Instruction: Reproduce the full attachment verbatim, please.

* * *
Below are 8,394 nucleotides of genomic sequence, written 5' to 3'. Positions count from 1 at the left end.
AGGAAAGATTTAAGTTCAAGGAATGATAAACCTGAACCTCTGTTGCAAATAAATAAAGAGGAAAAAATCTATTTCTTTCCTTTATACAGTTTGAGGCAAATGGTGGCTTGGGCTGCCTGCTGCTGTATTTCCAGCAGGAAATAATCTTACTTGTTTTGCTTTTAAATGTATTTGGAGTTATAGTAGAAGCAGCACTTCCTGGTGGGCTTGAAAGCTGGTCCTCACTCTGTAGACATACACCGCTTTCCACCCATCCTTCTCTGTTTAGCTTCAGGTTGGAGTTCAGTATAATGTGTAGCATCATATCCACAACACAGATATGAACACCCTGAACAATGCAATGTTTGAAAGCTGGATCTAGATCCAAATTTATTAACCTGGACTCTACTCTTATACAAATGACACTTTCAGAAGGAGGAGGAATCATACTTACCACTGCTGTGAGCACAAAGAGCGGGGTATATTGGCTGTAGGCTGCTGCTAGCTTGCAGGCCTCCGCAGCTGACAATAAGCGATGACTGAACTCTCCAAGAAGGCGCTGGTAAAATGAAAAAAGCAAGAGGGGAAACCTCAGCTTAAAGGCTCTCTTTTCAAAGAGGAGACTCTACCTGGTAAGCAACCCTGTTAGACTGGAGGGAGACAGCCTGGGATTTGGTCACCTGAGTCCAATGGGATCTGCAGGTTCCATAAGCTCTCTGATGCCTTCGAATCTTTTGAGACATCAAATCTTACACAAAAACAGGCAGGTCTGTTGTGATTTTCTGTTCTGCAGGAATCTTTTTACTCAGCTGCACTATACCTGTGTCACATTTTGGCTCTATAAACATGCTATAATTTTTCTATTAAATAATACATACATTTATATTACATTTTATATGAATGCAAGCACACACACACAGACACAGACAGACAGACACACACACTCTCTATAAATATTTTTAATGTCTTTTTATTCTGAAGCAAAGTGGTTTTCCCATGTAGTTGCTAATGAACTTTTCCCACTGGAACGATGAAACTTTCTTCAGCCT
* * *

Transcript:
Below are 8,394 nucleotides of genomic sequence, written 5' to 3'. Positions count from 1 at the left end.
AGGAAAGATTTAAGTTCAAGGAATGATAAACCTGAACCTCTGTTGCAAATAAATAAAGAGGAAAAAATCTATTTCTTTCCTTTATACAGTTTGAGGCAAATGGTGGCTTGGGCTGCCTGCTGCTGTATTTCCAGCAGGAAATAATCTTACTTGTTTTGCTTTTAAATGTATTTGGAGTTATAGTAGAAGCAGCACTTCCTGGTGGGCTTGAAAGCTGGTCCTCACTCTGTAGACATACACCGCTTTCCACCCATCCTTCTCTGTTTAGCTTCAGGTTGGAGTTCAGTATAATGTGTAGCATCATATCCACAACACAGATATGAACACCCTGAACAATGCAATGTTTGAAAGCTGGATCTAGATCCAAATTTATTAACCTGGACTCTACTCTTATACAAATGACACTTTCAGAAGGAGGAGGAATCATACTTACCACTGCTGTGAGCACAAAGAGCGGGGTATATTGGCTGTAGGCTGCTGCTAGCTTGCAGGCCTCCGCAGCTGACAATAAGCGATGACTGAACTCTCCAAGAAGGCGCTGGTAAAATGAAAAAAGCAAGAGGGGAAACCTCAGCTTAAAGGCTCTCTTTTCAAAGAGGAGACTCTACCTGGTAAGCAACCCTGTTAGACTGGAGGGAGACAGCCTGGGATTTGGTCACCTGAGTCCAATGGGATCTGCAGGTTCCATAAGCTCTCTGATGCCTTCGAATCTTTTGAGACATCAAATCTTACACAAAAACAGGCAGGTCTGTTGTGATTTTCTGTTCTGCAGGAATCTTTTTACTCAGCTGCACTATACCTGTGTCACATTTTGGCTCTATAAACATGCTATAATTTTTCTATTAAATAATACATACATTTATATTACATTTTATATGAATGCAAGCACACACACACAGACACAGACAGACAGACACACACACTCTCTATAAATATTTTTAATGTCTTTTTATTCTGAAGCAAAGTGGTTTTCCCATGTAGTTGCTAATGAACTTTTCCCACTGGAACGATGAAACTTTCTTCAGCCT